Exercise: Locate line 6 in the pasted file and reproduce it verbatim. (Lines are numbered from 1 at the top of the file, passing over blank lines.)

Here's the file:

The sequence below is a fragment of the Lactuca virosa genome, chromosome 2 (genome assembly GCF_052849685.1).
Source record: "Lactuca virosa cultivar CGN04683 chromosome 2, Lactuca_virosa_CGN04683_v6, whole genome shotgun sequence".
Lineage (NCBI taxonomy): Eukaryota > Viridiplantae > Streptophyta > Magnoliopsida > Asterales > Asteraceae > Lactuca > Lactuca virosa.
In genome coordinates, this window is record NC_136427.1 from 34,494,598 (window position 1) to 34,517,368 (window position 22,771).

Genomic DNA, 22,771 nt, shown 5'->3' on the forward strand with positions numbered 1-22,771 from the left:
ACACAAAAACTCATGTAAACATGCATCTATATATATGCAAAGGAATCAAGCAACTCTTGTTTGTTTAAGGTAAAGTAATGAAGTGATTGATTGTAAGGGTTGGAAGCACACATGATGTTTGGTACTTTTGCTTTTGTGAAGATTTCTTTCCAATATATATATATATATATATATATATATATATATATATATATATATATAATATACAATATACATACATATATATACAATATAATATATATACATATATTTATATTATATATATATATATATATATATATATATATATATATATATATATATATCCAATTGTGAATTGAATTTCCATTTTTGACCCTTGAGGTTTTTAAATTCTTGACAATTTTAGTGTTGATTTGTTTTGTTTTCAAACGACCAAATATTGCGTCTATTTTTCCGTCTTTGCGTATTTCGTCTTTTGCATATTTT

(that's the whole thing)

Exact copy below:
ACACAAAAACTCATGTAAACATGCATCTATATATATGCAAAGGAATCAAGCAACTCTTGTTTGTTTAAGGTAAAGTAATGAAGTGATTGATTGTAAGGGTTGGAAGCACACATGATGTTTGGTACTTTTGCTTTTGTGAAGATTTCTTTCCAATATATATATATATATATATATATATATATATATATATATATATATATAATATACAATATACATACATATATATACAATATAATATATATACATATATTTATATTATATATATATATATATATATATATATATATATATATATATATATATATCCAATTGTGAATTGAATTTCCATTTTTGACCCTTGAGGTTTTTAAATTCTTGACAATTTTAGTGTTGATTTGTTTTGTTTTCAAACGACCAAATATTGCGTCTATTTTTCCGTCTTTGCGTATTTCGTCTTTTGCATATTTT